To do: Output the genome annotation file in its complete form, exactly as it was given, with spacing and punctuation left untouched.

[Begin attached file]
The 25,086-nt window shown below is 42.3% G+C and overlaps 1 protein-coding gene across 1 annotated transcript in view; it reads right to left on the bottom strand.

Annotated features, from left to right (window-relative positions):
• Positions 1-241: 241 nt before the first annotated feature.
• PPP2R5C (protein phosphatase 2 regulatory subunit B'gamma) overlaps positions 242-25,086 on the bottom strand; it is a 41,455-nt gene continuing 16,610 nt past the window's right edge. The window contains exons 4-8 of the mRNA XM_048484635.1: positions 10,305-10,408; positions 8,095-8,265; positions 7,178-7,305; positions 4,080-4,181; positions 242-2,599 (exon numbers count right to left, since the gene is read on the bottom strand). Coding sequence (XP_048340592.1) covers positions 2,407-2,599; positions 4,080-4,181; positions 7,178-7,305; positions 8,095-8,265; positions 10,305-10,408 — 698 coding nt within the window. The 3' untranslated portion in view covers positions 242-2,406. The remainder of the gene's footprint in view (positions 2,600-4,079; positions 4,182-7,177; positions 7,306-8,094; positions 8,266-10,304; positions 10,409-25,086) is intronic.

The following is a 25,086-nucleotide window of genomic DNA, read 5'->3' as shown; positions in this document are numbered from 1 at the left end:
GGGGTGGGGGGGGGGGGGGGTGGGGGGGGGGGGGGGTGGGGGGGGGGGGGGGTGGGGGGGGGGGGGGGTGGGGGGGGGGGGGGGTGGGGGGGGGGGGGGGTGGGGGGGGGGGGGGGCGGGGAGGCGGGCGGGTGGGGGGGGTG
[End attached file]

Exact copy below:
The 25,086-nt window shown below is 42.3% G+C and overlaps 1 protein-coding gene across 1 annotated transcript in view; it reads right to left on the bottom strand.

Annotated features, from left to right (window-relative positions):
• Positions 1-241: 241 nt before the first annotated feature.
• PPP2R5C (protein phosphatase 2 regulatory subunit B'gamma) overlaps positions 242-25,086 on the bottom strand; it is a 41,455-nt gene continuing 16,610 nt past the window's right edge. The window contains exons 4-8 of the mRNA XM_048484635.1: positions 10,305-10,408; positions 8,095-8,265; positions 7,178-7,305; positions 4,080-4,181; positions 242-2,599 (exon numbers count right to left, since the gene is read on the bottom strand). Coding sequence (XP_048340592.1) covers positions 2,407-2,599; positions 4,080-4,181; positions 7,178-7,305; positions 8,095-8,265; positions 10,305-10,408 — 698 coding nt within the window. The 3' untranslated portion in view covers positions 242-2,406. The remainder of the gene's footprint in view (positions 2,600-4,079; positions 4,182-7,177; positions 7,306-8,094; positions 8,266-10,304; positions 10,409-25,086) is intronic.

The following is a 25,086-nucleotide window of genomic DNA, read 5'->3' as shown; positions in this document are numbered from 1 at the left end:
GGGGTGGGGGGGGGGGGGGGTGGGGGGGGGGGGGGGTGGGGGGGGGGGGGGGTGGGGGGGGGGGGGGGTGGGGGGGGGGGGGGGTGGGGGGGGGGGGGGGTGGGGGGGGGGGGGGGCGGGGAGGCGGGCGGGTGGGGGGGGTG